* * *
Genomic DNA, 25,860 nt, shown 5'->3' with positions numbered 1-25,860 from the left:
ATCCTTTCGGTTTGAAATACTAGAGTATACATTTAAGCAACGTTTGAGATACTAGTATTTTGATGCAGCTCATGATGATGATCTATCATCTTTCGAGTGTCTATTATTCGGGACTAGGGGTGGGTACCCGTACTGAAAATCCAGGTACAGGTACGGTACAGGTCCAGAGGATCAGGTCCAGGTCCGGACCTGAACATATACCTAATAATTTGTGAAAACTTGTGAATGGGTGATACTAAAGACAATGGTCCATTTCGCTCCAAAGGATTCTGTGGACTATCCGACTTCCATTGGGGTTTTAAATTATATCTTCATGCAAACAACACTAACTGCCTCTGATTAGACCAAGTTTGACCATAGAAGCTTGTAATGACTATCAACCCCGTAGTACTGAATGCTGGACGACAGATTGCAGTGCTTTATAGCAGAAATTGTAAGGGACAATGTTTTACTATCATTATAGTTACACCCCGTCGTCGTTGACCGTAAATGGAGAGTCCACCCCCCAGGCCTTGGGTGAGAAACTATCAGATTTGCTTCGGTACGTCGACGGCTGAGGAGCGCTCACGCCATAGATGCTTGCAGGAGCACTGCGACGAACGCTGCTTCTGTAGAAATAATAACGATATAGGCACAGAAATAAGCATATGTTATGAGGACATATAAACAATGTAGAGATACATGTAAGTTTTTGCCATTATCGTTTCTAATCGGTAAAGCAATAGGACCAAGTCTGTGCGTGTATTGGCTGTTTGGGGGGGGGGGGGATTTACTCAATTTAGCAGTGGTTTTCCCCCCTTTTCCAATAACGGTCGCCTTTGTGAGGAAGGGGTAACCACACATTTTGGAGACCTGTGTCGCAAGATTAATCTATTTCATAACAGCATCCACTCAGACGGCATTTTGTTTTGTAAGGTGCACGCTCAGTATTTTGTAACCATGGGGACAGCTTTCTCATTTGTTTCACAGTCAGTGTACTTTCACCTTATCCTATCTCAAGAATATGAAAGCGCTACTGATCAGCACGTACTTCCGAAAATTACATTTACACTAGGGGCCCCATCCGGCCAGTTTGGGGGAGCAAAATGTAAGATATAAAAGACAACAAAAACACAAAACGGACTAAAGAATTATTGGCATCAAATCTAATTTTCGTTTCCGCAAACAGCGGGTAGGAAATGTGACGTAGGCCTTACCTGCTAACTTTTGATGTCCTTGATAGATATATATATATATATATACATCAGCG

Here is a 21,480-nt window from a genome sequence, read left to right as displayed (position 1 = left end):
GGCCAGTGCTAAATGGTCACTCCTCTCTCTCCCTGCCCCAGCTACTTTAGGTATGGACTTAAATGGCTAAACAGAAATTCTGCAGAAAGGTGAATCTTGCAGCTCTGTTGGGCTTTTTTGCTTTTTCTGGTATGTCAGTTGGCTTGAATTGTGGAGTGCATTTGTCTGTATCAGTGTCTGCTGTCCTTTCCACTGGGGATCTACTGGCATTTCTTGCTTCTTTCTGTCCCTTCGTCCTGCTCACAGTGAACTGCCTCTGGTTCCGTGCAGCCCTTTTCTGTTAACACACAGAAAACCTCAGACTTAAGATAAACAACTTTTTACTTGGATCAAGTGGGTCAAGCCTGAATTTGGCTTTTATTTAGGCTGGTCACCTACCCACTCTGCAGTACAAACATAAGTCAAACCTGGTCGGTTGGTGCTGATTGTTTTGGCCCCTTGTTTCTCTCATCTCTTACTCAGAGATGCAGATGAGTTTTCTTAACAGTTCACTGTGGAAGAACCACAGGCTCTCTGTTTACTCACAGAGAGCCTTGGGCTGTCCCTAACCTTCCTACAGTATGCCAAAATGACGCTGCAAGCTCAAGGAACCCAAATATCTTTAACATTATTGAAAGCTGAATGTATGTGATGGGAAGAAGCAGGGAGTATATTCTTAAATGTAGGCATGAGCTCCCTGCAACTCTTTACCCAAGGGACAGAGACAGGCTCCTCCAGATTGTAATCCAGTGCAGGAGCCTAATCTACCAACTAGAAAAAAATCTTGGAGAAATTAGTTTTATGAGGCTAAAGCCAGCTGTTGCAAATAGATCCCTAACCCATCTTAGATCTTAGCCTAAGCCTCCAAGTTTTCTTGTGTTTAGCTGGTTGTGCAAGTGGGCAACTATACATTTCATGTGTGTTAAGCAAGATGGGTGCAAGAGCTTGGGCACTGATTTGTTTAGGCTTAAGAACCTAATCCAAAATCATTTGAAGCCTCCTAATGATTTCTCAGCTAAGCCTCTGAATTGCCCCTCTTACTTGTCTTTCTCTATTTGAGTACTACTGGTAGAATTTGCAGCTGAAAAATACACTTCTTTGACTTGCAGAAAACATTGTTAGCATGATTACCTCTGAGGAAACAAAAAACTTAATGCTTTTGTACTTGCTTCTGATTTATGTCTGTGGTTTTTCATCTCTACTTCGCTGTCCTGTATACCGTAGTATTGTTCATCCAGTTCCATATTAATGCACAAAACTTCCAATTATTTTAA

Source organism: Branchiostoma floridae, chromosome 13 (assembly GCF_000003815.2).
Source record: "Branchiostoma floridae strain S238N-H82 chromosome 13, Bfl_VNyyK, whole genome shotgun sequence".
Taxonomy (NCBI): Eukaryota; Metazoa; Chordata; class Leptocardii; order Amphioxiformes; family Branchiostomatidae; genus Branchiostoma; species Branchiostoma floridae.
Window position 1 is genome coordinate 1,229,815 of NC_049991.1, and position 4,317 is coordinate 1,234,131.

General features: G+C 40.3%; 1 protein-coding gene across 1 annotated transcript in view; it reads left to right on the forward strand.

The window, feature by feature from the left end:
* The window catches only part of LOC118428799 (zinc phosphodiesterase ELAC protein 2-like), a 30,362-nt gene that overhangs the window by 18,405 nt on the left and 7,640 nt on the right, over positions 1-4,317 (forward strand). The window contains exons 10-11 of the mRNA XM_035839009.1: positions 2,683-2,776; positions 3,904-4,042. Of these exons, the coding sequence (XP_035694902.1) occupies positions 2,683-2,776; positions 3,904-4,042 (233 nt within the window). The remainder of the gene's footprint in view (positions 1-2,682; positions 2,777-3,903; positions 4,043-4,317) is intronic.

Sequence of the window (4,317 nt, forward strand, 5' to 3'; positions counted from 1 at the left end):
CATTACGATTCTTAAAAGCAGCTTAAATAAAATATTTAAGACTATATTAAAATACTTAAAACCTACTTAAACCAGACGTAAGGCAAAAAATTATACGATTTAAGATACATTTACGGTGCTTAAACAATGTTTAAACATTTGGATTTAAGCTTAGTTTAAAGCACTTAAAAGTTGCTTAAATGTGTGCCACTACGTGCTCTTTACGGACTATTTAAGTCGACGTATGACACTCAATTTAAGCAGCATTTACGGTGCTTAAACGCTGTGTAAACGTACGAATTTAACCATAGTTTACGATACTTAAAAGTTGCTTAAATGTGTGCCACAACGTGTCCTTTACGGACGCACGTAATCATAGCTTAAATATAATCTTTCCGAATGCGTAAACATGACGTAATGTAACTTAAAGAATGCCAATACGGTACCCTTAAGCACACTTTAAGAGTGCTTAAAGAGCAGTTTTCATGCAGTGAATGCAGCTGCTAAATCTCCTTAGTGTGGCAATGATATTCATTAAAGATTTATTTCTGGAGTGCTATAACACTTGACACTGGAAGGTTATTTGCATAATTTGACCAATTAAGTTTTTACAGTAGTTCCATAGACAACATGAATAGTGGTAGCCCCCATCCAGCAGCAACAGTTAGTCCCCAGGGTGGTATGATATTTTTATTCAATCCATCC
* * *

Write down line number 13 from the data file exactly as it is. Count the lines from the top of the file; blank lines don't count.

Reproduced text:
CATTACGATTCTTAAAAGCAGCTTAAATAAAATATTTAAGACTATATTAAAATACTTAAAACCTACTTAAACCAGACGTAAGGCAAAAAATTATACGATTTAAGATACATTTACGGTGCTTAAACAATGTTTAAACATTTGGATTTAAGCTTAGTTTAAAGCACTTAAAAGTTGCTTAAATGTGTGCCACTACGTGCTCTTTACGGACTATTTAAGTCGACGTATGACACTCAATTTAAGCAGCATTTACGGTGCTTAAACGCTGTGTAAACGTACGAATTTAACCATAGTTTACGATACTTAAAAGTTGCTTAAATGTGTGCCACAACGTGTCCTTTACGGACGCACGTAATCATAGCTTAAATATAATCTTTCCGAATGCGTAAACATGACGTAATGTAACTTAAAGAATGCCAATACGGTACCCTTAAGCACACTTTAAGAGTGCTTAAAGAGCAGTTTTCATGCAGTGAATGCAGCTGCTAAATCTCCTTAGTGTGGCAATGATATTCATTAAAGATTTATTTCTGGAGTGCTATAACACTTGACACTGGAAGGTTATTTGCATAATTTGACCAATTAAGTTTTTACAGTAGTTCCATAGACAACATGAATAGTGGTAGCCCCCATCCAGCAGCAACAGTTAGTCCCCAGGGTGGTATGATATTTTTATTCAATCCATCC